As the battle over mobile operating systems heats up, competitors to Google's Android platform are beginning to get a little tired of Android proponents' marketing tactics. Executives from the Symbian Foundation and the LiMo Foundation both told Forbes Google's Android platform is over-hyped. In fact, Lee Williams, president of the Symbian Foundation, maintains that Symbian is more open and democratic than Android.
Nevertheless, a number of handset makers--most notably No. 2 global handset maker Samsung--appear to remain committed to Android, and many have promised to launch Android-based devices in the coming months. So far, though, the only major Android-based device commercially available is the T-Mobile USA G1, made by HTC. At Mobile World Congress in Barcelona in February, Android phones were noticeably absent from the show; many industry watchers had anticipated Android news to dominate the conference.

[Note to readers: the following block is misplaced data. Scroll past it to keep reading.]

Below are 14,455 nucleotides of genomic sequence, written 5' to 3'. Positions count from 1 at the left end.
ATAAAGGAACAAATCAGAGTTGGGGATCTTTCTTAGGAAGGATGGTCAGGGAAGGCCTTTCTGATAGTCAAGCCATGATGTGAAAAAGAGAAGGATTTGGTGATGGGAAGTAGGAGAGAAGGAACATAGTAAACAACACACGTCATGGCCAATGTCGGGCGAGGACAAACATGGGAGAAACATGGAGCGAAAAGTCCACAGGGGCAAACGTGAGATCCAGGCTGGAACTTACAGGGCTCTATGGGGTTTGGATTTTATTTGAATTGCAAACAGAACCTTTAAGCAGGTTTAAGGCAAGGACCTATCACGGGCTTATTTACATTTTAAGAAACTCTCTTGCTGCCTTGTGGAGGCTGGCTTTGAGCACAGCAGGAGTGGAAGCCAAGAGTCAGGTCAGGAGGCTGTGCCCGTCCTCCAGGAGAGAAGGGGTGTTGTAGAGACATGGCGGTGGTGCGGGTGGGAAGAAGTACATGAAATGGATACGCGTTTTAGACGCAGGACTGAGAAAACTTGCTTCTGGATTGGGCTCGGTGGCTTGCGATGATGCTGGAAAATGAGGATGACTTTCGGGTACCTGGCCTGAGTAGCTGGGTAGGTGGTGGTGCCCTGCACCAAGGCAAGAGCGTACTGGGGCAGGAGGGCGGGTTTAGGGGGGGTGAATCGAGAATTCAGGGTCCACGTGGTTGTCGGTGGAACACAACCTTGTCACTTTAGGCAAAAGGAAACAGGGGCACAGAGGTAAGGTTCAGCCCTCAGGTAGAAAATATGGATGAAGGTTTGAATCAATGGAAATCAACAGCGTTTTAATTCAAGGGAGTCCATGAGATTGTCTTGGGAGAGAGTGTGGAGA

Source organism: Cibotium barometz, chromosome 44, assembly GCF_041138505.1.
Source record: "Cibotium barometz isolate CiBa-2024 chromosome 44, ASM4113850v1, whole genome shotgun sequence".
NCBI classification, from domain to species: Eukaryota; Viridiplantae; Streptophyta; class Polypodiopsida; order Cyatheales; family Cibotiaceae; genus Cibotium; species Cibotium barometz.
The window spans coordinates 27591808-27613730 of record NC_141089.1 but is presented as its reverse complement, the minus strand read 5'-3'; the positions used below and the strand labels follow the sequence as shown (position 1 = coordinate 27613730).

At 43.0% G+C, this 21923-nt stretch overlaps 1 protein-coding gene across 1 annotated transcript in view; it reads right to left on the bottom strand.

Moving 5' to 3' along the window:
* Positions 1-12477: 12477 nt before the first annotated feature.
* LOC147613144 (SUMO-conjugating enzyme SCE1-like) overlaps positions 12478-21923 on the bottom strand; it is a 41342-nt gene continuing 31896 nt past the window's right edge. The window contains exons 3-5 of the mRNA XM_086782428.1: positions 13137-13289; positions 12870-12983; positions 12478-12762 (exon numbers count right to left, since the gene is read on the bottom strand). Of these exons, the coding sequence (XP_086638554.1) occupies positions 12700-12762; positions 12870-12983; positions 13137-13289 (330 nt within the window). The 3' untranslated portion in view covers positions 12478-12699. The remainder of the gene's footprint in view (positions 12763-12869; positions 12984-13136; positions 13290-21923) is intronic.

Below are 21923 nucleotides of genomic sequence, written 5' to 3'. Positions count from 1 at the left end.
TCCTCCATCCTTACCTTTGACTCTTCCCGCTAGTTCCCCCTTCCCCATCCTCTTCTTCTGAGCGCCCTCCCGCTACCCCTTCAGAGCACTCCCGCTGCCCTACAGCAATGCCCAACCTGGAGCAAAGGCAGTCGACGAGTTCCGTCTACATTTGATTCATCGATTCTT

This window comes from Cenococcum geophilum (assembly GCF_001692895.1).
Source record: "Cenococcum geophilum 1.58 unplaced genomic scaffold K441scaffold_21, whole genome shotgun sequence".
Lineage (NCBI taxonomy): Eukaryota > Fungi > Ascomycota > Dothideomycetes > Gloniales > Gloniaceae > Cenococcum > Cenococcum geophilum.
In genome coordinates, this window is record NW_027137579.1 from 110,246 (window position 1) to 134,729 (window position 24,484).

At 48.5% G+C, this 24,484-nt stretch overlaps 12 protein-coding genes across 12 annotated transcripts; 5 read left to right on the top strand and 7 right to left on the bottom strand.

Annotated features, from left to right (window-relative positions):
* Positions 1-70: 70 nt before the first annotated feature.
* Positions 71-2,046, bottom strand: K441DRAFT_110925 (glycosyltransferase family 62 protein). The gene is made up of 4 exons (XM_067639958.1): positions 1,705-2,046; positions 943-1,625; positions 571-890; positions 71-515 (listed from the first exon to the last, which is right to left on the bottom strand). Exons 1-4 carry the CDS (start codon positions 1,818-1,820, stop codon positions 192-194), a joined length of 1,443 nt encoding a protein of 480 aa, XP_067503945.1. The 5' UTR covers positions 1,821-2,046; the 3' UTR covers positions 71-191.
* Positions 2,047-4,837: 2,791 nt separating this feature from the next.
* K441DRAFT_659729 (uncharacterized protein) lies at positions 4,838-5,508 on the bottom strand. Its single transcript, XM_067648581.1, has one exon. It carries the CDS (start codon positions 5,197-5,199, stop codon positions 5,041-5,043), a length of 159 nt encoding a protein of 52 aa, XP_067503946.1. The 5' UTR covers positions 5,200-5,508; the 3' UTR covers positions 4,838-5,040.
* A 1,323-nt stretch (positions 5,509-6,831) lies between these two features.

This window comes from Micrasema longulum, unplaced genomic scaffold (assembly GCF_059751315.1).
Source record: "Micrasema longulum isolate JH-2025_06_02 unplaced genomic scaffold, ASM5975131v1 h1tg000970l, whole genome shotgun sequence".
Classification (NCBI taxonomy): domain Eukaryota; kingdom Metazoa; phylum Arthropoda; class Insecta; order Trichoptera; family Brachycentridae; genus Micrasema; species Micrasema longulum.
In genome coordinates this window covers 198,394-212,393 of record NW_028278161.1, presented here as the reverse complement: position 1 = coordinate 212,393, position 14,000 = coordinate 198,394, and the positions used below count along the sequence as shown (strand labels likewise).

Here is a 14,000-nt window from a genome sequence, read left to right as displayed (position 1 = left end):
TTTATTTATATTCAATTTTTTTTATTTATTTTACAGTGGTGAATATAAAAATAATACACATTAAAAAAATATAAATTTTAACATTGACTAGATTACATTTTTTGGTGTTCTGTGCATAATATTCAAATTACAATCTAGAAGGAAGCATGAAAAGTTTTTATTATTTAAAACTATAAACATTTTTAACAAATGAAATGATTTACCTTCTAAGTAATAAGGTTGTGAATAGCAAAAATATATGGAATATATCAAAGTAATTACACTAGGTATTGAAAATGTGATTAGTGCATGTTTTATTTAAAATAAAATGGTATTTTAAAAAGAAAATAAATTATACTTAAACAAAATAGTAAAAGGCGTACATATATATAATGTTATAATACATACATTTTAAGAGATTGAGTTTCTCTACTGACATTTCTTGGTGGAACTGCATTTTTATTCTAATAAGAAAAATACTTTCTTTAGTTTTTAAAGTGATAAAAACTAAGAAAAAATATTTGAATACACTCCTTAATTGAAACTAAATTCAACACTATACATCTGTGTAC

LiMo, meanwhile, announced in February that six of its partners will be offering new LiMo handsets in 2009. Those partners include Orange, Telefonica, Vodafone, NTT DoCoMo, SK Telecom and Verizon Wireless. The foundation also said LiMo will be in non-phone devices such as netbooks.
Separately, Symbian plans to release its open-source mobile platform later this year and will announce 10 to 15 new members in the coming weeks. The Foundation already has 81 members.
- see this Forbes article
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